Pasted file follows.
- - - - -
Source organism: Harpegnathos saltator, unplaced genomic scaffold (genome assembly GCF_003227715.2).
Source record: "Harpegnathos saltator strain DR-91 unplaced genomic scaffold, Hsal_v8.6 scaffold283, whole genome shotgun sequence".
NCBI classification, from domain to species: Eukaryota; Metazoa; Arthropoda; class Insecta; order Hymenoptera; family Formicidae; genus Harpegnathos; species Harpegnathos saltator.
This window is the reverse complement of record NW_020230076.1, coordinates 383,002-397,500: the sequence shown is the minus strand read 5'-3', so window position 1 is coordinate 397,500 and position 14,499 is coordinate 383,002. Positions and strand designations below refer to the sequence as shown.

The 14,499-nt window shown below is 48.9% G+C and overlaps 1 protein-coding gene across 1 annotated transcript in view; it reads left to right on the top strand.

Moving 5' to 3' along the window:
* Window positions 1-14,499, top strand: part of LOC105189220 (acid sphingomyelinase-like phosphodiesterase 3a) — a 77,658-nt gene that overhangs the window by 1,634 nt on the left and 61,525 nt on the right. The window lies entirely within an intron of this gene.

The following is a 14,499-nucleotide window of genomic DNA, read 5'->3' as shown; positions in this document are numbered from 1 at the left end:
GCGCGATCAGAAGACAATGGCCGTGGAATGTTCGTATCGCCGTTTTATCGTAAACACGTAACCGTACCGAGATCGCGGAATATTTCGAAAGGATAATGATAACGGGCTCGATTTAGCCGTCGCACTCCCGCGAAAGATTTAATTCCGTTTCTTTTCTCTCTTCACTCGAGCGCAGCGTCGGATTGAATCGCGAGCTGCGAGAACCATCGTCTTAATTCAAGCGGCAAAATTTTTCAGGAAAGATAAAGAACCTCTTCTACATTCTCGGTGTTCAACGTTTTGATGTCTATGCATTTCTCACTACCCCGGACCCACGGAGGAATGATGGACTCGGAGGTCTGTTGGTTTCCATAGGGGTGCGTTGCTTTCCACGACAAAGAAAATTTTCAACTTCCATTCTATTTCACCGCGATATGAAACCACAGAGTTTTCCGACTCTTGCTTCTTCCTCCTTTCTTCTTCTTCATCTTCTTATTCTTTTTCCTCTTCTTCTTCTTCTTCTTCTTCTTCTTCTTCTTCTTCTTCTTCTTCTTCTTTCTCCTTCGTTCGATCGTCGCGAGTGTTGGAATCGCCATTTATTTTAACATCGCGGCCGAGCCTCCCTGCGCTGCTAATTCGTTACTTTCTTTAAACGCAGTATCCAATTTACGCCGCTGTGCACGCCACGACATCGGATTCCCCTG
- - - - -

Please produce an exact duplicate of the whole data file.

Source organism: Harpegnathos saltator, unplaced genomic scaffold (genome assembly GCF_003227715.2).
Source record: "Harpegnathos saltator strain DR-91 unplaced genomic scaffold, Hsal_v8.6 scaffold283, whole genome shotgun sequence".
NCBI classification, from domain to species: Eukaryota; Metazoa; Arthropoda; class Insecta; order Hymenoptera; family Formicidae; genus Harpegnathos; species Harpegnathos saltator.
This window is the reverse complement of record NW_020230076.1, coordinates 383,002-397,500: the sequence shown is the minus strand read 5'-3', so window position 1 is coordinate 397,500 and position 14,499 is coordinate 383,002. Positions and strand designations below refer to the sequence as shown.

The 14,499-nt window shown below is 48.9% G+C and overlaps 1 protein-coding gene across 1 annotated transcript in view; it reads left to right on the top strand.

Moving 5' to 3' along the window:
* Window positions 1-14,499, top strand: part of LOC105189220 (acid sphingomyelinase-like phosphodiesterase 3a) — a 77,658-nt gene that overhangs the window by 1,634 nt on the left and 61,525 nt on the right. The window lies entirely within an intron of this gene.

The following is a 14,499-nucleotide window of genomic DNA, read 5'->3' as shown; positions in this document are numbered from 1 at the left end:
GCGCGATCAGAAGACAATGGCCGTGGAATGTTCGTATCGCCGTTTTATCGTAAACACGTAACCGTACCGAGATCGCGGAATATTTCGAAAGGATAATGATAACGGGCTCGATTTAGCCGTCGCACTCCCGCGAAAGATTTAATTCCGTTTCTTTTCTCTCTTCACTCGAGCGCAGCGTCGGATTGAATCGCGAGCTGCGAGAACCATCGTCTTAATTCAAGCGGCAAAATTTTTCAGGAAAGATAAAGAACCTCTTCTACATTCTCGGTGTTCAACGTTTTGATGTCTATGCATTTCTCACTACCCCGGACCCACGGAGGAATGATGGACTCGGAGGTCTGTTGGTTTCCATAGGGGTGCGTTGCTTTCCACGACAAAGAAAATTTTCAACTTCCATTCTATTTCACCGCGATATGAAACCACAGAGTTTTCCGACTCTTGCTTCTTCCTCCTTTCTTCTTCTTCATCTTCTTATTCTTTTTCCTCTTCTTCTTCTTCTTCTTCTTCTTCTTCTTCTTCTTCTTCTTCTTCTTCTTTCTCCTTCGTTCGATCGTCGCGAGTGTTGGAATCGCCATTTATTTTAACATCGCGGCCGAGCCTCCCTGCGCTGCTAATTCGTTACTTTCTTTAAACGCAGTATCCAATTTACGCCGCTGTGCACGCCACGACATCGGATTCCCCTG